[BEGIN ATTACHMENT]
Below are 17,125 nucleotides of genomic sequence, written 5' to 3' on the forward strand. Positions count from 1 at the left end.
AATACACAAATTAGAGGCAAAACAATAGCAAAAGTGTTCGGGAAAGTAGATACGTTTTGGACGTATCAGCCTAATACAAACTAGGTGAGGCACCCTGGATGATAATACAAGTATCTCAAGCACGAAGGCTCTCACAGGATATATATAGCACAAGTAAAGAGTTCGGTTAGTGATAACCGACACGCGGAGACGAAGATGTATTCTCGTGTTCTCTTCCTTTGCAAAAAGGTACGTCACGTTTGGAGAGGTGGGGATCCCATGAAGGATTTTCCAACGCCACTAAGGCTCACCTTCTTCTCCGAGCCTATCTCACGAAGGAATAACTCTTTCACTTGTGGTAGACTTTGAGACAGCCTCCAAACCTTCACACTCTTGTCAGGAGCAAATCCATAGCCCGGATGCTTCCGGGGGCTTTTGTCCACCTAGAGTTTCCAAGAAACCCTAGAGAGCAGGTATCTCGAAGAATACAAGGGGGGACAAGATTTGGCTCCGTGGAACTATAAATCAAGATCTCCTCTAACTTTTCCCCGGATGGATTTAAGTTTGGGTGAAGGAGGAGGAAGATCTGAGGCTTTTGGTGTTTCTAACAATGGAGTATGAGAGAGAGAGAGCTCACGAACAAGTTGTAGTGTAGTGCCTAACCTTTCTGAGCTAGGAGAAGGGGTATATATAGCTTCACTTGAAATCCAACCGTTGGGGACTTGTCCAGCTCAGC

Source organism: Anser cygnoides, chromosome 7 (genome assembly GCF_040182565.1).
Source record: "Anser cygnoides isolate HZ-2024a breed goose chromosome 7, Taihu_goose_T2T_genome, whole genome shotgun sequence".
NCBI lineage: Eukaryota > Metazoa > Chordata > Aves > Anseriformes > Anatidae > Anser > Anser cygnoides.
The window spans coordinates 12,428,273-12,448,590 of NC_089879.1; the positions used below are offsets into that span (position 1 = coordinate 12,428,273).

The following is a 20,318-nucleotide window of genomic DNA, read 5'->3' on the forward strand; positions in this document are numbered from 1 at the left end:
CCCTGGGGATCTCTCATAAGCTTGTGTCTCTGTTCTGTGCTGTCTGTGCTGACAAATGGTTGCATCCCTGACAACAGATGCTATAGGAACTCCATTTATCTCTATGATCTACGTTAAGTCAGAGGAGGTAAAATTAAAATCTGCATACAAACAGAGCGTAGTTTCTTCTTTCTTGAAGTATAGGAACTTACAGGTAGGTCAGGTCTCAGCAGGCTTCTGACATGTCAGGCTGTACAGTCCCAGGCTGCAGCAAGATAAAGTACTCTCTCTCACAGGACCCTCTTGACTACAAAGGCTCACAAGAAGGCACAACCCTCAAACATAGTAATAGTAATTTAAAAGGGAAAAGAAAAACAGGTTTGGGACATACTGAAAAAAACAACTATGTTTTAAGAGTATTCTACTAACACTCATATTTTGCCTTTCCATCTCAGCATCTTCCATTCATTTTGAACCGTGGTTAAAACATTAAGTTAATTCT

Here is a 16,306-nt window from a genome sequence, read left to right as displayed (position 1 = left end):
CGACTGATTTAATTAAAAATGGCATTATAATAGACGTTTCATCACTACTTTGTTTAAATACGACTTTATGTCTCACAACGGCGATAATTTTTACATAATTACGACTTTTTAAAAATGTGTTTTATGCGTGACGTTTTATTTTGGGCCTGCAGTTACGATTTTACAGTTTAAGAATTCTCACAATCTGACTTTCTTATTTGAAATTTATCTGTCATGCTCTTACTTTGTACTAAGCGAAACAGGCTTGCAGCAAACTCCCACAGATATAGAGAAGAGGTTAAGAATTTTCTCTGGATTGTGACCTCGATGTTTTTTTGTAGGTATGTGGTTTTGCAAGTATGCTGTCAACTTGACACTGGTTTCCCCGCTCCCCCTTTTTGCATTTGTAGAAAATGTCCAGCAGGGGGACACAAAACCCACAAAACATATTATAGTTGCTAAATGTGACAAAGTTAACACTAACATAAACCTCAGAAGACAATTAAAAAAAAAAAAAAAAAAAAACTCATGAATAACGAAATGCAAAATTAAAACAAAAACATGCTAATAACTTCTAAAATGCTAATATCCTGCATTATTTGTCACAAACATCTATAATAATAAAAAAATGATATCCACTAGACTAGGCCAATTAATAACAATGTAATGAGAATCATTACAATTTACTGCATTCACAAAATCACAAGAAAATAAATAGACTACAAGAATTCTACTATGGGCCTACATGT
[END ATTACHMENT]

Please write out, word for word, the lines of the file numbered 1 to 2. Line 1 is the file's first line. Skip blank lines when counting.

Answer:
Below are 17,125 nucleotides of genomic sequence, written 5' to 3' on the forward strand. Positions count from 1 at the left end.
AATACACAAATTAGAGGCAAAACAATAGCAAAAGTGTTCGGGAAAGTAGATACGTTTTGGACGTATCAGCCTAATACAAACTAGGTGAGGCACCCTGGATGATAATACAAGTATCTCAAGCACGAAGGCTCTCACAGGATATATATAGCACAAGTAAAGAGTTCGGTTAGTGATAACCGACACGCGGAGACGAAGATGTATTCTCGTGTTCTCTTCCTTTGCAAAAAGGTACGTCACGTTTGGAGAGGTGGGGATCCCATGAAGGATTTTCCAACGCCACTAAGGCTCACCTTCTTCTCCGAGCCTATCTCACGAAGGAATAACTCTTTCACTTGTGGTAGACTTTGAGACAGCCTCCAAACCTTCACACTCTTGTCAGGAGCAAATCCATAGCCCGGATGCTTCCGGGGGCTTTTGTCCACCTAGAGTTTCCAAGAAACCCTAGAGAGCAGGTATCTCGAAGAATACAAGGGGGGACAAGATTTGGCTCCGTGGAACTATAAATCAAGATCTCCTCTAACTTTTCCCCGGATGGATTTAAGTTTGGGTGAAGGAGGAGGAAGATCTGAGGCTTTTGGTGTTTCTAACAATGGAGTATGAGAGAGAGAGAGCTCACGAACAAGTTGTAGTGTAGTGCCTAACCTTTCTGAGCTAGGAGAAGGGGTATATATAGCTTCACTTGAAATCCAACCGTTGGGGACTTGTCCAGCTCAGC